May 7, 2018 | Written by: Ian Fish and Michael Barnard
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Healthcare is a leader in blockchain exploration, mindshare and adoption worldwide. IBM Institute for Business Value surveyed 205 life sciences executives in 18 countries and first movers found provenance and traceability to be a key advantage area for blockchain solutions. This is a reason we are focussed on vaccination cold chain breaks as a key area of interest.
Team Medicine: How life sciences can win with blockchain
Health organizations understand the challenges and requirements of blockchain, being more aware of the importance of consortiums, technology providers, service providers and regulation to blockchain solution success.
Canada has not been among the trailblazers in healthcare blockchain but attention is increasing rapidly. We are aware of and participating in multiple investigations, investments and proofs-of-concept across Canada in different healthcare organizations.
In this discussion, we’d like to focus in on a use case per post and explore the conditions for success for blockchain solutions. The first two use cases are vaccination cold chain breaks and provider registries, but we’ll go on to other use cases and their success factors in future posts. IBM Canada built, maintains and assisted multiple jurisdictions around the world in the deployment of both vaccine inventory management solutions with cold chain breaks and provider registries based on our technologies.
Vaccines are biological preparations. They have limited lifespans before they degrade. They can also be degraded or destroyed by being stored in temperatures that are too hot or too cold as well as by exposure to ultraviolet light, all of which are commonly referred to under the term “cold chain break”.
Vaccines are expensive. The Canadian federal government in 2009 purchased 50.4 million doses of the H1N1 or swine flu vaccine at a cost of more than $400 million dollars. The vaccine was manufactured and packaged in Canada. Globally, cold chain breaks are responsible for the loss of 15% to 25% of purchased doses. For H1N1 alone, cold chain breaks had the potential to cause the loss of $60-$100 million.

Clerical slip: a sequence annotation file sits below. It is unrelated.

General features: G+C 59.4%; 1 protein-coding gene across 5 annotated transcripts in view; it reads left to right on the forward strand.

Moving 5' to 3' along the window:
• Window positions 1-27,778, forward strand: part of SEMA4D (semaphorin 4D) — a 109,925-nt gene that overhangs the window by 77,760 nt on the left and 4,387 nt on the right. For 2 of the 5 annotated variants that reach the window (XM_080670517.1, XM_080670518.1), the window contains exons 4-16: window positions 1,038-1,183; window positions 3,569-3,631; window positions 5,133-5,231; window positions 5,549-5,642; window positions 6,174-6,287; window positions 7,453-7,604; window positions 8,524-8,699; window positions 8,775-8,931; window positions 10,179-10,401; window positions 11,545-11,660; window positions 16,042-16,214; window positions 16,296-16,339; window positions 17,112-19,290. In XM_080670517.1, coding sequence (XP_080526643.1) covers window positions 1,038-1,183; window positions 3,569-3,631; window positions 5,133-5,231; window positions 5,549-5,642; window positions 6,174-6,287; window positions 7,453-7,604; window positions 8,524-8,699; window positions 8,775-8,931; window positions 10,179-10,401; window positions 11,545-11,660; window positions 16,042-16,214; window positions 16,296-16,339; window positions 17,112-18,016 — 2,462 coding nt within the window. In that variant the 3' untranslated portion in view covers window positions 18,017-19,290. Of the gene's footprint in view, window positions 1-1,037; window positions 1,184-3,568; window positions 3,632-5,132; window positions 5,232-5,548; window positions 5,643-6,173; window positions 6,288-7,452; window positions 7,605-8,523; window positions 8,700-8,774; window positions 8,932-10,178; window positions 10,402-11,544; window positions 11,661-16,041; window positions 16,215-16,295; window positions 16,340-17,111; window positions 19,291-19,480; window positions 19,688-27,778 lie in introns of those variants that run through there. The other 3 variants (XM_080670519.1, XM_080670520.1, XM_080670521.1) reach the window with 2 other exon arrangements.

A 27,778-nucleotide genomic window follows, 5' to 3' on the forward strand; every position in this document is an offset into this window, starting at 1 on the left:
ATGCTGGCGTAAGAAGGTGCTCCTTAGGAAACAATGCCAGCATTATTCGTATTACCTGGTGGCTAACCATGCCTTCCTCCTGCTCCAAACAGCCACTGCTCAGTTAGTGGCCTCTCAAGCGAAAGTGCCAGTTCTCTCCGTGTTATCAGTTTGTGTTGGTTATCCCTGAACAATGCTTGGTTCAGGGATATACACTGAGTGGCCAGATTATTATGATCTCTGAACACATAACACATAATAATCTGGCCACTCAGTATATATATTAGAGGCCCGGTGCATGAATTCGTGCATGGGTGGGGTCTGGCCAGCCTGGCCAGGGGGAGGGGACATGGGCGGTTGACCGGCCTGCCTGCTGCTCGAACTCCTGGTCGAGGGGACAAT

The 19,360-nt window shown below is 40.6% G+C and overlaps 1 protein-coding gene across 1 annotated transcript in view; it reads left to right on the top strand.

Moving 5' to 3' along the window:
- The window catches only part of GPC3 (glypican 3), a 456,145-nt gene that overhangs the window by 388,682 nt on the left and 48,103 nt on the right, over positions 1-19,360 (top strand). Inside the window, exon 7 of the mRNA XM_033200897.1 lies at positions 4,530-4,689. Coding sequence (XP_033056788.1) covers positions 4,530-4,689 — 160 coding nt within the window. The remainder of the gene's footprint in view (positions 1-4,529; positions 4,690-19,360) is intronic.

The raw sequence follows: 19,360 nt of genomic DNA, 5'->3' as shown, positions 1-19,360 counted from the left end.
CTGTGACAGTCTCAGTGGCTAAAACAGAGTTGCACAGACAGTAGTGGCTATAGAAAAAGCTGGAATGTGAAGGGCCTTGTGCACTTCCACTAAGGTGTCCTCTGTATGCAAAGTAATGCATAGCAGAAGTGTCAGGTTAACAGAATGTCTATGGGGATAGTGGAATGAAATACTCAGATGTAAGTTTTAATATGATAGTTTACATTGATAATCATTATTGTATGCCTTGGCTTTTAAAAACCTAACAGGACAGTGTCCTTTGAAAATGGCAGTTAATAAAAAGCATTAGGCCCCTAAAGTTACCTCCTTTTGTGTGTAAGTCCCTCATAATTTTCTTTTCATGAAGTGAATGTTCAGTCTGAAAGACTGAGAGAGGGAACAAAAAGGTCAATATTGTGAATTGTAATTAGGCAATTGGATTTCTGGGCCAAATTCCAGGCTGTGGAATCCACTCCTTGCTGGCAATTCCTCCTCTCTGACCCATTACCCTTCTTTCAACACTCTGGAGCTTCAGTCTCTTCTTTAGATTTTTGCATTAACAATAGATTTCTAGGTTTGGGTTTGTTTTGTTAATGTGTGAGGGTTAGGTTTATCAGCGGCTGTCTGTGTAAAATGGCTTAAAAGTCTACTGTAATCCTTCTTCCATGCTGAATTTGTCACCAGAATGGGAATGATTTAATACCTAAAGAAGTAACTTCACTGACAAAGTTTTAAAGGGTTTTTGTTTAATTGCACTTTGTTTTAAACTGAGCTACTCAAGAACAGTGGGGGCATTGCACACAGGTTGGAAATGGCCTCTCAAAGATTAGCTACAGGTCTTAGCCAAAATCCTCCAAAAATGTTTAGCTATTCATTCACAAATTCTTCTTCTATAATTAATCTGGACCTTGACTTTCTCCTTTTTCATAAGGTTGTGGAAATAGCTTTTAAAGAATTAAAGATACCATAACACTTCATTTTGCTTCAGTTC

Provenance across an extended supply chain of multiple steps is a strength of blockchain solutions. The distributed ledgers are immutable, updated at each step and can be automatically updated by sensor systems. The provenance is traceable, auditable and shared, allowing all participants to know the quality of the vaccine or other substance. This is critical to public health vaccination processes, as sufficiently degraded vaccines will not provide immunization and may potentially be harmful.
Example permissioned, private blockchain for vaccine management
As the diagram indicates, each of the major participants who has value from viewing the blockchain would have an instance of the distributed ledger and related software components in their computing environment. Under the IBM Blockchain model, which uses the open source Hyperledger Fabric blockchain, a central computing resource does the intensive processing portions of the solution, creating the hash, encrypting and distributing the blocks. Anyone can contribute a transaction to this process, all hosters of the distributed ledger will also validate the created blocks and all can consume the blocks for their own purposes.
What’s clear from this example is that all participants in the supply chain have a responsibility to contribute to the cold chain-break blockchain and all can receive value from the data for their own purposes. Manufacturers have clarity of the locations and status of all vaccines in the event of a recall or other quality control concern and for the purposes of their ongoing research and development. Central purchasers can assure that their predicted models of distribution and quality control are accurate. Public health authorities have assurance that for any batch of vaccine, they can trace it back to the factory and be delivering immunizations with full knowledge of the quality of the doses. Auditing organizations receive the information that they need to assure quality automatically without additional effort or manual processes.
This does require all participants to agree to participate in the blockchain, institute the appropriate data sharing agreements and deploy the appropriate components in their solution. Some contributors will simply be using web- or mobile-interfaces to capture data at a point in time of the vaccines journey from manufacturing to immunization and won’t require blockchain technologies deployed their servers.
Blockchain approaches have the potential to save Canada tens of millions of dollars while improving immunization results. We are exploring creating a blockchain proof-of-concept for this with interested parties and stakeholders.
Read more about blockchain in Life Sciences – Team Medicine:How life sciences can win with blockchain